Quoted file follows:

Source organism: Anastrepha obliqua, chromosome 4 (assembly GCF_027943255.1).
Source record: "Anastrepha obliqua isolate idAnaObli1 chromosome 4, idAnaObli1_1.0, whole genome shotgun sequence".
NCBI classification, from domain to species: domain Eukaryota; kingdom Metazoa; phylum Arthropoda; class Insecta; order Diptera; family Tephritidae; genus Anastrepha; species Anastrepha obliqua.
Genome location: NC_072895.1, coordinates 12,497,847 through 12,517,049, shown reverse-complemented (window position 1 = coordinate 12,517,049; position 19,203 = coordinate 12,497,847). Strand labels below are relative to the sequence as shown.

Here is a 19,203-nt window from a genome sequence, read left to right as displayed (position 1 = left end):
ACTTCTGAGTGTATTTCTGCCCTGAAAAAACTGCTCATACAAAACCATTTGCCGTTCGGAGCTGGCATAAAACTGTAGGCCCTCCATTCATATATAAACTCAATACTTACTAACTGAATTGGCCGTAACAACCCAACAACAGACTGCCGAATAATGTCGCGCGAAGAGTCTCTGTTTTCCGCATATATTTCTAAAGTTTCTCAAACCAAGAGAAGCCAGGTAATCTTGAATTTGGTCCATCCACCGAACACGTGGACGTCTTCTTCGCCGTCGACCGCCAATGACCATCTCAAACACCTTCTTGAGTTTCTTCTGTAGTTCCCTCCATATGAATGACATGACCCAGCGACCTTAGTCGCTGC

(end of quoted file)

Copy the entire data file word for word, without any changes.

Source organism: Anastrepha obliqua, chromosome 4 (assembly GCF_027943255.1).
Source record: "Anastrepha obliqua isolate idAnaObli1 chromosome 4, idAnaObli1_1.0, whole genome shotgun sequence".
NCBI classification, from domain to species: domain Eukaryota; kingdom Metazoa; phylum Arthropoda; class Insecta; order Diptera; family Tephritidae; genus Anastrepha; species Anastrepha obliqua.
Genome location: NC_072895.1, coordinates 12,497,847 through 12,517,049, shown reverse-complemented (window position 1 = coordinate 12,517,049; position 19,203 = coordinate 12,497,847). Strand labels below are relative to the sequence as shown.

Here is a 19,203-nt window from a genome sequence, read left to right as displayed (position 1 = left end):
ACTTCTGAGTGTATTTCTGCCCTGAAAAAACTGCTCATACAAAACCATTTGCCGTTCGGAGCTGGCATAAAACTGTAGGCCCTCCATTCATATATAAACTCAATACTTACTAACTGAATTGGCCGTAACAACCCAACAACAGACTGCCGAATAATGTCGCGCGAAGAGTCTCTGTTTTCCGCATATATTTCTAAAGTTTCTCAAACCAAGAGAAGCCAGGTAATCTTGAATTTGGTCCATCCACCGAACACGTGGACGTCTTCTTCGCCGTCGACCGCCAATGACCATCTCAAACACCTTCTTGAGTTTCTTCTGTAGTTCCCTCCATATGAATGACATGACCCAGCGACCTTAGTCGCTGC